I have a question.

I'm looking to calculate the probability of getting $4$ different suits cards in a $5$ card poker game using a standard $52$ card deck.

I think this is: $$\frac{\dbinom{4}{1}\dbinom{13}{2}\dbinom{13}{1}^{3}}{\dbinom{52}{5}}$$

What do you think? Thanks.

  • $\begingroup$ Relevant: math.stackexchange.com/questions/211653/… $\endgroup$ – Vepir May 8 '16 at 7:54
  • $\begingroup$ Hey,I deal $5$cards. $\endgroup$ – NM2 May 8 '16 at 7:56
  • $\begingroup$ Do you have and idea why this answer isnt correct ? $\frac{52}{52}\cdot \frac{39}{51} \cdot \frac{26}{50} \cdot \frac{13}{49} \cdot \frac{48}{48}$ $\endgroup$ – NM2 May 8 '16 at 8:01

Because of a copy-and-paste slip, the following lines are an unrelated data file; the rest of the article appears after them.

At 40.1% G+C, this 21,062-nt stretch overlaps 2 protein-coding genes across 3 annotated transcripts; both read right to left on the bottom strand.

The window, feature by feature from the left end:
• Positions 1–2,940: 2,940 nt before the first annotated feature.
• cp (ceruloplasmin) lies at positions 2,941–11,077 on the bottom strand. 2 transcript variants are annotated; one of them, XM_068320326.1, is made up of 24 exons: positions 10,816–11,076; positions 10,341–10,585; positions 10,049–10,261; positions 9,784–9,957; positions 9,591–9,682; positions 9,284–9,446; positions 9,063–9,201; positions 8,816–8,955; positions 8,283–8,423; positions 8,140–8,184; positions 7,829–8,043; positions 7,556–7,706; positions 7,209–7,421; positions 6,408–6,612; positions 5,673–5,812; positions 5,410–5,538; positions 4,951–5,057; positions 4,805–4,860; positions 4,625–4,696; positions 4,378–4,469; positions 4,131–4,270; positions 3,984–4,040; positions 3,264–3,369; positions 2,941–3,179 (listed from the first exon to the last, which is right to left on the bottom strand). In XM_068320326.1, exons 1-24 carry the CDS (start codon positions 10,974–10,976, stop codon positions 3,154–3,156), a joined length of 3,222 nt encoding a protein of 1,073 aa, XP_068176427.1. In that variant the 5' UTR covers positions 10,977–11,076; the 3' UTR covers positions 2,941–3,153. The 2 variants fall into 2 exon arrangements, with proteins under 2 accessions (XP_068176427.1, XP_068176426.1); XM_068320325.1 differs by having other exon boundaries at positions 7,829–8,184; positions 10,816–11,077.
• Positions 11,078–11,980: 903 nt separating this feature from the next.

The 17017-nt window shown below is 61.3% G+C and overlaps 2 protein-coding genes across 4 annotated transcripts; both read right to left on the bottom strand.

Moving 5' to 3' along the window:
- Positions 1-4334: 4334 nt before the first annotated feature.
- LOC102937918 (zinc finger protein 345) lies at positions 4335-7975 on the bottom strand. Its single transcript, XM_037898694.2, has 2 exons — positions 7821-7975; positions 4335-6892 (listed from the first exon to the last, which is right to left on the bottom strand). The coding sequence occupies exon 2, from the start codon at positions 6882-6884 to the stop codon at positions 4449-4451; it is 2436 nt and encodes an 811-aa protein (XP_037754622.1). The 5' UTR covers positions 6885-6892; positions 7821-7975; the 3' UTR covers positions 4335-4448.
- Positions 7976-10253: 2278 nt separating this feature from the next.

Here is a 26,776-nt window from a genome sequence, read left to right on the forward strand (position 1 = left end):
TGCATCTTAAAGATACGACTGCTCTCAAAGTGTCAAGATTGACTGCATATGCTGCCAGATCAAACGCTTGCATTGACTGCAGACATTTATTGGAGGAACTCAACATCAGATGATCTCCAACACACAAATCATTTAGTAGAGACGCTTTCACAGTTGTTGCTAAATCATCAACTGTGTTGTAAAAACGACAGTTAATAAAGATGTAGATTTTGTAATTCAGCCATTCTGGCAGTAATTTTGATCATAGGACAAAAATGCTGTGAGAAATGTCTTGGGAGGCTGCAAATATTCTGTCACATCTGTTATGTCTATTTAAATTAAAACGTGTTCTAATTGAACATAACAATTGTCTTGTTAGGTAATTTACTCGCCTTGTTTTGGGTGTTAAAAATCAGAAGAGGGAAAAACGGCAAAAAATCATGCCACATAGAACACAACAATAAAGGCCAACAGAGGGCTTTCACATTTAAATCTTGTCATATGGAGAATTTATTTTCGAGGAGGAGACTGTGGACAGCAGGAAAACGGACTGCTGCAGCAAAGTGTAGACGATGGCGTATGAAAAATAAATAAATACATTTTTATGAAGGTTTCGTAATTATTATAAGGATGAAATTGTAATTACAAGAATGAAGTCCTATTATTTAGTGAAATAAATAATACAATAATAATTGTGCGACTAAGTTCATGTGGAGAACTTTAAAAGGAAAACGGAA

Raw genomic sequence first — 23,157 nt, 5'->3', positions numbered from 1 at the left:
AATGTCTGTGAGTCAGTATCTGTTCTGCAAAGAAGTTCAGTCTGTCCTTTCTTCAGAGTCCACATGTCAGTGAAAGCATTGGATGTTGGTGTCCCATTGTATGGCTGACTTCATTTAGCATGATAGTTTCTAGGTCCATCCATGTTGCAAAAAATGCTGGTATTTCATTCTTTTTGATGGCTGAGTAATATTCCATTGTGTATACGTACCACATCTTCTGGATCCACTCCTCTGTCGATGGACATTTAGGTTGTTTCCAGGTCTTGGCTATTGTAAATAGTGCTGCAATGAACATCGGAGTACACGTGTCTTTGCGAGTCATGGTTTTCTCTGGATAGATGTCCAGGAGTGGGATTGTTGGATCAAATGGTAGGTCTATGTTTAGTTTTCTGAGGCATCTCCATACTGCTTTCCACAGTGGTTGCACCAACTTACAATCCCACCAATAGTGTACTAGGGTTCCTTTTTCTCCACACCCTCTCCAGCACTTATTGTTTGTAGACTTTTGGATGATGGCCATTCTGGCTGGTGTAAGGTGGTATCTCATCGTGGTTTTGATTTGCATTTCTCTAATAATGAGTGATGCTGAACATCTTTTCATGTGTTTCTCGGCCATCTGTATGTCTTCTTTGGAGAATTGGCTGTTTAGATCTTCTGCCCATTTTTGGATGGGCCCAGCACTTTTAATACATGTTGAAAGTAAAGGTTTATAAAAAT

The answer you have quoted in the body of the question is correct.

The answer you have posted in the comment is incorrect, because:

The first $4$ cards are permutations of $ABCD$ while the last is simply appended.

To make the numerator a true permutation, the last card could be placed at any of five spots,$\;(\;\bullet A \bullet B \bullet C \bullet D \bullet\;)$ and you would need to divide by $2$ to correct for two identical suits


The link Matta has given is for four cards dealt, where the two methods would tally effortlessly:

$$\frac{13^4}{\binom{52}4} = \frac{52}{52}\cdot\frac{39}{51}\cdot\frac{26}{50}\cdot\frac{13}{49}$$


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